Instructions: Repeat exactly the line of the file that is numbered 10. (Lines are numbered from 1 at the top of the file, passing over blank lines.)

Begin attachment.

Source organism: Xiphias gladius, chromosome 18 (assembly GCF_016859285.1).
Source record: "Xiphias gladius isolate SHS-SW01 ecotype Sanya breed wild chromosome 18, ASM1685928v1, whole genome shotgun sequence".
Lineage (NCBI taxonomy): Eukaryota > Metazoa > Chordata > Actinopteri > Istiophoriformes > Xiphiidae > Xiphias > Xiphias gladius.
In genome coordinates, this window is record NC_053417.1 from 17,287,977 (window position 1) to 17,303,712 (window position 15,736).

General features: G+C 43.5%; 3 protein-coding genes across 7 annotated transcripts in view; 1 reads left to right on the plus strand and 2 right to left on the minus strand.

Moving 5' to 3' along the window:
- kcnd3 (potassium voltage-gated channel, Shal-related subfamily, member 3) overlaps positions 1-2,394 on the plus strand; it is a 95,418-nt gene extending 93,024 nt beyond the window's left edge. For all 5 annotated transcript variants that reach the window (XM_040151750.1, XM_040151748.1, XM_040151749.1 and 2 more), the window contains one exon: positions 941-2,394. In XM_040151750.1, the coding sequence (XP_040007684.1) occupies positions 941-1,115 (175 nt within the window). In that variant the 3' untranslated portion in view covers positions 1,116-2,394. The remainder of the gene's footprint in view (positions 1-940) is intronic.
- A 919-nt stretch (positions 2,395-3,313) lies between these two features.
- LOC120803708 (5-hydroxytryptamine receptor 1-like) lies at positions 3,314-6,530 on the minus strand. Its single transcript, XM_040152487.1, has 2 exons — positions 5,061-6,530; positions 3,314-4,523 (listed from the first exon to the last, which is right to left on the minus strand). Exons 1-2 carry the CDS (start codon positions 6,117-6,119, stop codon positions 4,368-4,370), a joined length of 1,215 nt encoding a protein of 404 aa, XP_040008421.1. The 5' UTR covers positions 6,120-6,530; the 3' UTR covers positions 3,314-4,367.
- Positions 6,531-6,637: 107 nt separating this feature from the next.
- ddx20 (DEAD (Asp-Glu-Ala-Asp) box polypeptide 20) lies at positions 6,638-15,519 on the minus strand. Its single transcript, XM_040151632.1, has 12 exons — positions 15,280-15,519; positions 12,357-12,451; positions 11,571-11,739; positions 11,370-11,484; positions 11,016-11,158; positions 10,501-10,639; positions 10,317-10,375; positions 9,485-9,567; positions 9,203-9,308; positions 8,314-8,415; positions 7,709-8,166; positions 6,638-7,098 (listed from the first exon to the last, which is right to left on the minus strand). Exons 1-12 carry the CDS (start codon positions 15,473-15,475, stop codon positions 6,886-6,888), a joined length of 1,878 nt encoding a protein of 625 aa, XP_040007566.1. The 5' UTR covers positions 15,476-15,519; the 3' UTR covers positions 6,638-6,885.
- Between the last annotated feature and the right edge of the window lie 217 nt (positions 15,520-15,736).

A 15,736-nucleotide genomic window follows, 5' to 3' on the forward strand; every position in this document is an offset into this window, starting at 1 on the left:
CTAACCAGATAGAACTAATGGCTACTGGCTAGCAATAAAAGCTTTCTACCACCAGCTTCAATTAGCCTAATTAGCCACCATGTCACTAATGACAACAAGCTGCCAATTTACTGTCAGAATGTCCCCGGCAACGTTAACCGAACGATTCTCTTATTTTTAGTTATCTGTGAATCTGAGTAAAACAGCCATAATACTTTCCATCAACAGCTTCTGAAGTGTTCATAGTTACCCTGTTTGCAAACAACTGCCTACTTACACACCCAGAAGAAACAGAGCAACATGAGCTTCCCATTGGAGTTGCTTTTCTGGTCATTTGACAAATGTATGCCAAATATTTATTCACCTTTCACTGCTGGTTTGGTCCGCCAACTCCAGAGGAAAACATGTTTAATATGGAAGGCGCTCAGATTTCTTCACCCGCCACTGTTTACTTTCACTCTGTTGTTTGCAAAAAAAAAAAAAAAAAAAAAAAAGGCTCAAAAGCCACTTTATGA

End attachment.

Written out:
- Positions 6,531-6,637: 107 nt separating this feature from the next.